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World Energy Congress Paper Framework

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World Energy Congress Paper Framework

    Going Green: The Business Case for Greening your Energy Company

    Devenir Vert : le cas commercial pour l’incorporation des valeurs vertes dans votre société énergétique

Author: Dr Greg Lavery

    Abstract

    We are all familiar with the challenges facing the energy industry: supply security, climate change, emerging cleaner technologies, retail competition, staffing, and the quest for growth. This paper demonstrates how a proactive environmentally considered (“green”) corporate

    approach addresses these issues and unlocks four tangible areas of value addition for energy companies. Based on over a decade of experience by the author in this emerging field, this paper provides some golden rules for companies considering the green approach and showcases an Australian market leading energy company who is unlocking green value.

    Nous connaissons bien les problèmes qui s’opposent à l’industrie énergétique : la sécurité de la provision, le changement du climat, l’apparition des technologies plus propres, la concurrence du détail, l’embauche, et la poursuite de la croissance. Cet exposé montrera qu’une approche corporative `verte’, basée dans une considération proactive de l’environnement, abordera les problèmes ci-dessus et donnera accès à quatre secteurs

    sensibles de valeur supplémentaire pour les sociétés d’énergie. Fondé sur une décennie d’expérience acquise dans ce domaine croissant, cet exposé fournira des règles d’or pour les sociétés qui veulent adopter une démarche `verte’. Il examinera une société énergétique qui domine le marché australien tout en donnant la clé de la valeur verte.

    Introduction

    The energy industry is facing an array of challenges. Security of supply is now a key issue forcing us to think harder about how we source and move energy. Concern about climate change is leading to a reprioritization of alternatives thanks to the pricing of carbon. New cleaner technologies are rushing down the experience curve and are close to being cost-competitive with traditional sources. Retail contestability is creating unprecedented competition in electricity and gas markets. And the industry is finding it difficult to attract and retain staff.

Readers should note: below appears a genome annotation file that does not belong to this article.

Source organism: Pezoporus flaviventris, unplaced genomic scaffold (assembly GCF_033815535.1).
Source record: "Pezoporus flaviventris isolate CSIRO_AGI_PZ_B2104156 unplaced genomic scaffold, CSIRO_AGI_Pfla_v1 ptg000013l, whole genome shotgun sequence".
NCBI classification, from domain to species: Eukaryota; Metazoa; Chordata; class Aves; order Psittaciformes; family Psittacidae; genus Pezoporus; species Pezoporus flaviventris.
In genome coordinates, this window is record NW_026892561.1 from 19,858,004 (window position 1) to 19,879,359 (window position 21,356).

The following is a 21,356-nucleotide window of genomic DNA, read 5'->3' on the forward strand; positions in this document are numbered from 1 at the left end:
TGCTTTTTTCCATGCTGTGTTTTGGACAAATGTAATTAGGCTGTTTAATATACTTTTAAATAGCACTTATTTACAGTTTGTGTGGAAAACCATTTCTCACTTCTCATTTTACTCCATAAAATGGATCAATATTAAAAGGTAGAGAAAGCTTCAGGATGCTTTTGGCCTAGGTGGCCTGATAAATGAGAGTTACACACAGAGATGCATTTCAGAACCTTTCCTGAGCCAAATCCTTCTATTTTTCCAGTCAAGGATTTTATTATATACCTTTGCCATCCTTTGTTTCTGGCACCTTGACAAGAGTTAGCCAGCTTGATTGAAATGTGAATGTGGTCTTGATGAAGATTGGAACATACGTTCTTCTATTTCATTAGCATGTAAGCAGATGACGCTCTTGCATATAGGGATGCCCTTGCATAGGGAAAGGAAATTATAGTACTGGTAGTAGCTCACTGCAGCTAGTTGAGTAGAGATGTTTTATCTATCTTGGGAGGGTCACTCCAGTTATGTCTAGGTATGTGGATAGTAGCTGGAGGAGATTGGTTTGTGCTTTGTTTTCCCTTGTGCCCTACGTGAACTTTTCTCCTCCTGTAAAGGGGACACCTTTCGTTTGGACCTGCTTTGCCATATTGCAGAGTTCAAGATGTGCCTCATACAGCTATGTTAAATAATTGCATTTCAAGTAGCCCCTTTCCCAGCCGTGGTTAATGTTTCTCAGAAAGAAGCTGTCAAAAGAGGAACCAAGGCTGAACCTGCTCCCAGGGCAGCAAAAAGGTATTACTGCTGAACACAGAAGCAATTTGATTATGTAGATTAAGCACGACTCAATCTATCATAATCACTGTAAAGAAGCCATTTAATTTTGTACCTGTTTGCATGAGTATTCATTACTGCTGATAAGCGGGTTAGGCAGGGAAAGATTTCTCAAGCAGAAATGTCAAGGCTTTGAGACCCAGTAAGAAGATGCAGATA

All of these issues present both risks and opportunities for the industry and participants have chosen a variety of responses with varied success.

    A model of response which is proving successful and being adopted across a range of industries involves a proactive approach to environmental issues which is referred to in this

    paper as “green” corporate leadership. This green leadership is not about compliance, instead it is about organizations acknowledging environmental issues and their role in causing them and acting to fully understand and be part of the solution.

    To date, thinking around green leadership has been ad hoc. This paper articulates the value of such an approach and identifies a number of rules for success.

    Methodology

The author has studied green leadership for over a decade in several industries. This began 1with the construction industry at doctoral level and for the last 5 years has examined the

    energy industry.

As the subject is an emerging one, the author adopted a hands-on approach to green 2business and managed a portfolio of clean energy businesses within a large vertically

    integrated energy provider from 2001 to 2006.

    This paper therefore draws from practical business experience in the energy industry as well as other industries.

    The value created through green leadership

    Unlike a many industries, the energy industry has a tangible link to the environment through both its emissions (most especially of carbon dioxide in a world increasingly concerned about climate change) and use of water.

    Given this tangible causative link, participants in the energy industry (or any other industry with a similar link) who choose to take a proactive green leadership position are able to unlock value in four ways:

    1. Creating growth opportunities

    Supply security, climate change, and emerging new technologies can all be viewed from an environmentally considered perspective:

    ; Supply security is about how energy is sourced and transmitted. Tapping into low

    emission, locally available energy sources close to where they are needed reduces

    environmental impact as well as the need for energy imports, transportation, losses, and

    the need for a distribution network and thereby the risk of power outages if the grid is

    damaged.

    ; Climate change by its nature is linked to the environment.

    ; Emerging new technologies are becoming more efficient at harnessing the energies of

    nature without the environmental impacts of fossil fuels.

    Therefore those who are at the forefront of alternative energy solutions will be best placed to identify, understand the risks involved with, and invest in solutions to these issues ahead of the rest of the market thereby creating value.